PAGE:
Exclusive: Philadelphia District Attorney Larry Krasner Defended Immigration Appointee Caleb Arnold in 2000

Philadelphia District Attorney Larry Krasner could not have known that defending protestors arrested during the 2000 Republican National Convention would lead, nearly 18 years later, to the creation of a groundbreaking position within his office.

Yet Krasner, just weeks into his new role, stood next to one of those people Thursday morning as he introduced Caleb U. Arnold, the city’s inaugural immigration counsel.

The position, based on a similar role already in place in Brooklyn, will work as a liaison between immigrant communities and the criminal justice system. Arnold, who uses the pronouns “they” and “them,” will advise prosecutors on minimizing the impact of criminal convictions on their immigration status, especially for low-level offenders.

“Together, we will ensure that all people are treated fairly by the justice system regardless of their immigration status,” Krasner said. “This is also part of our overall effort to protect the most vulnerable and ensure they are able participate as witnesses or complainants in the criminal justice system.”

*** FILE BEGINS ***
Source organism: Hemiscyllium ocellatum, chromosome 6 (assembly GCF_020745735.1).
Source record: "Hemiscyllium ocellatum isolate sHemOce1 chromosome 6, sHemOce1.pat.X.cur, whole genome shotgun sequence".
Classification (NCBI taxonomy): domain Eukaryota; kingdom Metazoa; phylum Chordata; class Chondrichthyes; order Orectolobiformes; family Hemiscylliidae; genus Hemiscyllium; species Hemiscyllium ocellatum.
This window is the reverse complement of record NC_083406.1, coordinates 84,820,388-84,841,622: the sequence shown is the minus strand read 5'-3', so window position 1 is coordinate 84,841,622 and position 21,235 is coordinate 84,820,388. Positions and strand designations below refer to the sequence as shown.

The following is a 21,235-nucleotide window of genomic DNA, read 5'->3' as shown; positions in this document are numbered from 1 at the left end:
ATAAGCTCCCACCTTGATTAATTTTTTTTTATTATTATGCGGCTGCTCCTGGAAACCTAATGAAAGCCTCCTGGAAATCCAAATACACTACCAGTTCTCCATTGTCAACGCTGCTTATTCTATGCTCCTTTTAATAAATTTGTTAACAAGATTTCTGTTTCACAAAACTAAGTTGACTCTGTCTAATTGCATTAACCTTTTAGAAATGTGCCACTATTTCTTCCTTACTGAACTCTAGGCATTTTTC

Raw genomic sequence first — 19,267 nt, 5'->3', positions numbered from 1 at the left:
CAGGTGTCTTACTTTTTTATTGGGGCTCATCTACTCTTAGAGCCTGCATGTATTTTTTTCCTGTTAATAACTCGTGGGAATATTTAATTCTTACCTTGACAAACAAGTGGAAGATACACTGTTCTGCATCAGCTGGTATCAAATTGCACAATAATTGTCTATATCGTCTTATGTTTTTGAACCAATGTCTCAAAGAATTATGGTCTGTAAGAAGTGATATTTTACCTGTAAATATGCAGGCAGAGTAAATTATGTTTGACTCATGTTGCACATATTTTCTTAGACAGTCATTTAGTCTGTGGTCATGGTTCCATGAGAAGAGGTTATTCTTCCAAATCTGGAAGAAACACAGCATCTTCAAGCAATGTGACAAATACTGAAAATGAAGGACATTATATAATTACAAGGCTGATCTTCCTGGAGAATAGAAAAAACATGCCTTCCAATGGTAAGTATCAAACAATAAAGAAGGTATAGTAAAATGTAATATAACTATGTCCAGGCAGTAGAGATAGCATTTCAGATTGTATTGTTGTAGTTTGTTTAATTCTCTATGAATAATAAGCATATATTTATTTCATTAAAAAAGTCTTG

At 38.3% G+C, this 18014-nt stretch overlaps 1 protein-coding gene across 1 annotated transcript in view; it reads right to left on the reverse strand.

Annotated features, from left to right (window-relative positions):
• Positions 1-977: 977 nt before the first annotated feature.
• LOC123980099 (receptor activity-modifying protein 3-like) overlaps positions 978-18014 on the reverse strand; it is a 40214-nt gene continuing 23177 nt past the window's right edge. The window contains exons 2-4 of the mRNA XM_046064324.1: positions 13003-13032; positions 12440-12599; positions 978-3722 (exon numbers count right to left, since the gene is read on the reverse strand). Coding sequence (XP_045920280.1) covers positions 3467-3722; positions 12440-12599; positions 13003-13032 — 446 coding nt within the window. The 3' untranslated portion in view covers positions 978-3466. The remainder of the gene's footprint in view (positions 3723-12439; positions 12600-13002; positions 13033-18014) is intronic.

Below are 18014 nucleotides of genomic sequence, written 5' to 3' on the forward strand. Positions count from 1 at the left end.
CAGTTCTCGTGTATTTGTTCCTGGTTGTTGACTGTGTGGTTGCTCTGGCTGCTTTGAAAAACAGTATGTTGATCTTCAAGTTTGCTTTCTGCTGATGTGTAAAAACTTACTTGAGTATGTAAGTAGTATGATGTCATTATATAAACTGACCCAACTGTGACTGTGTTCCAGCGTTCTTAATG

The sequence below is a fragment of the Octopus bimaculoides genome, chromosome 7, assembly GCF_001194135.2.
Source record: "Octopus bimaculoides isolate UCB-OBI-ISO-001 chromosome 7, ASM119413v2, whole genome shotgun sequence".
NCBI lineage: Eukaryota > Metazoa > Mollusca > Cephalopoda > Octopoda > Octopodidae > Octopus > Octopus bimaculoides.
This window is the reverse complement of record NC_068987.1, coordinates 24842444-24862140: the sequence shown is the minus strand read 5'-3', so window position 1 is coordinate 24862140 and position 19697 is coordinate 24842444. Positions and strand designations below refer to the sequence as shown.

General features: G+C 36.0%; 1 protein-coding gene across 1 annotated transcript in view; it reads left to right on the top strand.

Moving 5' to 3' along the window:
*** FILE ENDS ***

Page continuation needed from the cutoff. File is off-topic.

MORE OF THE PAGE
Arnold has more than 10 years experience litigating and representing immigration cases. But like so many of Krasner’s previous clients, they started as an activist first in their native Colorado and more recently in Philadelphia and New York.

The West Philadelphia resident first met Krasner as a young law student. Arnold, in town for the RNC, was arrested for protesting the death penalty outside the RNC. Krasner represented them, and several hundred others, in court. But he was impressed with Arnold’s passion and with their shared ideals, he told NBC10.

“I got to know Caleb both in their capacity as a defendant who won their case, but also in Caleb’s capacity as someone who was helping get others together,” he said.

Arnold will focus on ensuring that Immigration and Customs Enforcement officials do not use the courts as a “trap” to find and deport undocumented immigrants during criminal proceedings. This will include helping prosecutors secure visas for people who are cooperating with ongoing investigations.

“It is not fair to punish someone based on their immigration status,” Arnold said. “When people can come forward, we are more effective.”

Both Krasner and Arnold said their office’s protection will extend to people accused of low-level and non-violent crimes. The idea is to encourage a better relationship between law enforcement and immigrant communities by encouraging victims of crime to speak out and by not marginalizing already shunned residents.

Arnold’s appointment signals a new phase in Philadelphia’s ongoing battle with the White House. Philadelphia Mayor Jim Kenney has been vocal against President Donald Trump’s position on immigration. On Wednesday, Kenney tweeted that he had “no interest in going to the White House when the resident welcomes white supremacists and vilifies immigrants.”

Similarly, Krasner called Trump’s policies “misguided.”

“We are talking about having a criminal justice system that functions,” Krasner said. “Nothing we’re doing here makes it impossible for the feds to do what they need to do.”

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